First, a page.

Being a derby the game had a good atmosphere. Unfortunately the standard of football could not match the expectation. There was little effective goal-mouth action in the first half. It was not until about the 25 minute that that Bridge threatened the Nash keeper. For their part Nash did not really threaten until about the 40th minute when they failed to convert a couple of chances. This was despite the best efforts of the Nash 7, ably supported by the right back to attack their opponents defence. Their cause was not helped by apparently only playing one striker up front. For their part Bridge appeared to persist in their plan of knocking a quick ball over the midfield in the hope that one of their forwards could get to it. With a brisk following wind this was doomed with the ball invariably going out for a goal kick. In the 2nd half Nash steadied a bit and put more into attack. The 7 remained effected with his opposite number on the left wing coming into play more. Despite holding a narrow defence Bridge held firm getting numbers in the box. However, Nash's better football frustrated their opponents, on about 75 minutes Bridge had a player sent off for another rash challenge. Despite this Bridge held out, even mounting attacks right at the end when they could have snatched all the points with a show of good football and tenacity. It ended 0 - 0, a just result with neither side showing a sufficient cutting edge where it mattered.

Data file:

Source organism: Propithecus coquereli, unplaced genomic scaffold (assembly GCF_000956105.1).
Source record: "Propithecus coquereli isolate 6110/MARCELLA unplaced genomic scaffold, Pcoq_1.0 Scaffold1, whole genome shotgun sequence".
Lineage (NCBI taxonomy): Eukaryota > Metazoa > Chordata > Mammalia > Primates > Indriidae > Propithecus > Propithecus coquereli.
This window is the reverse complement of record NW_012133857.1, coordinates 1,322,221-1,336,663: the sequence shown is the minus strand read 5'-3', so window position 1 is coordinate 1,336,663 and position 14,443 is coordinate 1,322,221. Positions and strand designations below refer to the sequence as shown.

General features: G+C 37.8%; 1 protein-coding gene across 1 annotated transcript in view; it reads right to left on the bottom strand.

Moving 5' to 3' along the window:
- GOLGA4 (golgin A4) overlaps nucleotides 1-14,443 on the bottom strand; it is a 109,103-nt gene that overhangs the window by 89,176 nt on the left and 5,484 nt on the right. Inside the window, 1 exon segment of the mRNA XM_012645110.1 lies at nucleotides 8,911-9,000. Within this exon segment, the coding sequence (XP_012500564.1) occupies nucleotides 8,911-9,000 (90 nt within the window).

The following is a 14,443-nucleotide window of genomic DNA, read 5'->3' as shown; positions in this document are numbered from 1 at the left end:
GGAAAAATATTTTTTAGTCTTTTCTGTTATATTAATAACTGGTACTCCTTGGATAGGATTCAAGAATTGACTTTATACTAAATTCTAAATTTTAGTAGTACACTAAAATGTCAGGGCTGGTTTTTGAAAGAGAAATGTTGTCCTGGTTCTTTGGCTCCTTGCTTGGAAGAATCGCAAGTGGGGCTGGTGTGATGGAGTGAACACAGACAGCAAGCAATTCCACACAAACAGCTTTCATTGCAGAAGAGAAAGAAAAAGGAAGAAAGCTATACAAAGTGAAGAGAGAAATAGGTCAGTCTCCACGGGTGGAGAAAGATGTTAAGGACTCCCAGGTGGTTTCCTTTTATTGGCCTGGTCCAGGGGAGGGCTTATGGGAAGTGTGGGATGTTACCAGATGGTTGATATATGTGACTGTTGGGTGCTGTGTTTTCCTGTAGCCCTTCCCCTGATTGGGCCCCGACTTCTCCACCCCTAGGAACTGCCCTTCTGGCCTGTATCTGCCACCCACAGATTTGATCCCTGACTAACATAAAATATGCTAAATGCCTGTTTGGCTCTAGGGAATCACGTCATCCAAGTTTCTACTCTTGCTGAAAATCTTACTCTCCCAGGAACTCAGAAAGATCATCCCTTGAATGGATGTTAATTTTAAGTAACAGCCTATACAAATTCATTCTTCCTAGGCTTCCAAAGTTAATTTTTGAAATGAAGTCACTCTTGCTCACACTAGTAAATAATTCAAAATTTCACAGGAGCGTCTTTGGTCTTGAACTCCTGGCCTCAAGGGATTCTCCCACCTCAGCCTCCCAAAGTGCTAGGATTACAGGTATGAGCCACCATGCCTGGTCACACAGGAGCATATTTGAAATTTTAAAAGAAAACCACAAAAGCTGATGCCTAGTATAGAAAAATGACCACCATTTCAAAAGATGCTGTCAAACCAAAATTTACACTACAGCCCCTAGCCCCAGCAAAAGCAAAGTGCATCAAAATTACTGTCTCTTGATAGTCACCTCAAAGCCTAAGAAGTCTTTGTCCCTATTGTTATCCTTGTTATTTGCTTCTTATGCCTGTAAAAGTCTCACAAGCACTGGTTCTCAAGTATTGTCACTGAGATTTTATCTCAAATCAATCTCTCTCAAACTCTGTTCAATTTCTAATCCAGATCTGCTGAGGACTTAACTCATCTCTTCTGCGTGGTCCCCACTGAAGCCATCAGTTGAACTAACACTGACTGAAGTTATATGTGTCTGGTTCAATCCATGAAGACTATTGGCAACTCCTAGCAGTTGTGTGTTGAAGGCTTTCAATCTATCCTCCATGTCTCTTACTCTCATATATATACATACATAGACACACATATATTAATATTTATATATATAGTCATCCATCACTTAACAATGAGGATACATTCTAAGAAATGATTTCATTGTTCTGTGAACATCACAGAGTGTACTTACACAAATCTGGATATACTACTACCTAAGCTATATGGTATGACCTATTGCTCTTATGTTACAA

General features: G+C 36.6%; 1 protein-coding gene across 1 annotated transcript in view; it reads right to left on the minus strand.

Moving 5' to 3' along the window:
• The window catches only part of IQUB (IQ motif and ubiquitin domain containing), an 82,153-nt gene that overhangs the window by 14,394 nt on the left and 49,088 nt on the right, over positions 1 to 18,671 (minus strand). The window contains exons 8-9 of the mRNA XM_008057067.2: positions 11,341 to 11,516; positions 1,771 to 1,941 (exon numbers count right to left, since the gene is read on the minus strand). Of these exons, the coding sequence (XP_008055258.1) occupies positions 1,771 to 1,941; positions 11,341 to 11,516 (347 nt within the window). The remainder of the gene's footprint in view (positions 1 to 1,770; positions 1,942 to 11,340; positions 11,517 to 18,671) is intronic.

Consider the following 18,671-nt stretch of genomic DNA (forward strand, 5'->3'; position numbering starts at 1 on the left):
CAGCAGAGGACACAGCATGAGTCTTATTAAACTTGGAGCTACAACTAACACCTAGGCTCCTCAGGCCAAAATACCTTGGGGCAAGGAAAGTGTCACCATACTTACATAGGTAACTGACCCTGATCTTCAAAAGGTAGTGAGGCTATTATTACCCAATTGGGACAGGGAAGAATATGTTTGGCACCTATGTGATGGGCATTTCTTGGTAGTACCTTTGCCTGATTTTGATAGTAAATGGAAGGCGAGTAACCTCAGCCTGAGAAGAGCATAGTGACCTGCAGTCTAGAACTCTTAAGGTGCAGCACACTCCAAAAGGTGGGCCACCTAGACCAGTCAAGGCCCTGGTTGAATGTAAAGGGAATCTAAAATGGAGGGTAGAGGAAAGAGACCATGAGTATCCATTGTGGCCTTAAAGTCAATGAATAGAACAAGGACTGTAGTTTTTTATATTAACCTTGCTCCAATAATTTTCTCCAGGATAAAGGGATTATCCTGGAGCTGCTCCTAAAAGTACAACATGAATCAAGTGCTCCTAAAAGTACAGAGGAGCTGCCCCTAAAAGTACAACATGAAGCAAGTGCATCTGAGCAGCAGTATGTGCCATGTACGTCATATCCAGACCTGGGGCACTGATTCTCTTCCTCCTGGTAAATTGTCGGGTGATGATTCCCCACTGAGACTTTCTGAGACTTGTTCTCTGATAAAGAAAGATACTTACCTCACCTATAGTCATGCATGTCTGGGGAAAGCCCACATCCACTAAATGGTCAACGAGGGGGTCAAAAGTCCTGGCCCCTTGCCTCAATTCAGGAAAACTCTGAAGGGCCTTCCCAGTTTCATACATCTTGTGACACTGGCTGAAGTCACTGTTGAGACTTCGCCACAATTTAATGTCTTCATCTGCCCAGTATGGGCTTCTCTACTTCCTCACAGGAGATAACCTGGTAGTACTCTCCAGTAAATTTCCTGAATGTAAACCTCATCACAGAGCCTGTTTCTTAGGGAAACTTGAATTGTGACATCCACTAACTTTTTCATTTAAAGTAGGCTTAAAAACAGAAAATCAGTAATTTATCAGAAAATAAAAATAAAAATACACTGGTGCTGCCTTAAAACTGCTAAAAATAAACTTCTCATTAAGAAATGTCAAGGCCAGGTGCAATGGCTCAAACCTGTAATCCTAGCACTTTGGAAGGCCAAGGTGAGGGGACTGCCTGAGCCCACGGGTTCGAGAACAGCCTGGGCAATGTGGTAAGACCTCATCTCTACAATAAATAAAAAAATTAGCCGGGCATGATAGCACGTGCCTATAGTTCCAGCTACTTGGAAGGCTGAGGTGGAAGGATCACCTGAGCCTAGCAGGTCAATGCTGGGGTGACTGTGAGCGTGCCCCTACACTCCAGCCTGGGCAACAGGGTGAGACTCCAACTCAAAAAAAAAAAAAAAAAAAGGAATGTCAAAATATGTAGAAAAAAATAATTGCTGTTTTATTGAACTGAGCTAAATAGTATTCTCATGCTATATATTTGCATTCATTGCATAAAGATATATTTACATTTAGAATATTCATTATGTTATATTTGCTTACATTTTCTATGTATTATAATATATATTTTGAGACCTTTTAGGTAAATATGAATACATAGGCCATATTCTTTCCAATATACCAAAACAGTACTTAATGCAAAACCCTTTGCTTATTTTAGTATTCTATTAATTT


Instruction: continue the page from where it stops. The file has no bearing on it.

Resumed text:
Comment on getting away from the ground after the game:
With the main car park full I went to the overspill car park just up on the approach road to the ground. The volume of traffic made it difficult to leave but to their credit drivers were amenable to letting cars out into the queue. Consequently it did not take to too long to get away and back on the main road.
Summary of overall thoughts of the day out:
Despite the score and the cold it was an enjoyable visit to an ambitious young club with a new ground. Credit to the programme as well. It was a good read with a number of very specific Nash articles. This included 'some things you might not know about Stalybridge', 'On this day', 'Howay the Nash' and 'Noddy's bit.' Worth every penny. It cannot be easy living in the shadow of the 'Manchester TV teams', to quote the programme, consequently I wish the best to teams such as these and look forward to another visit in the north-west.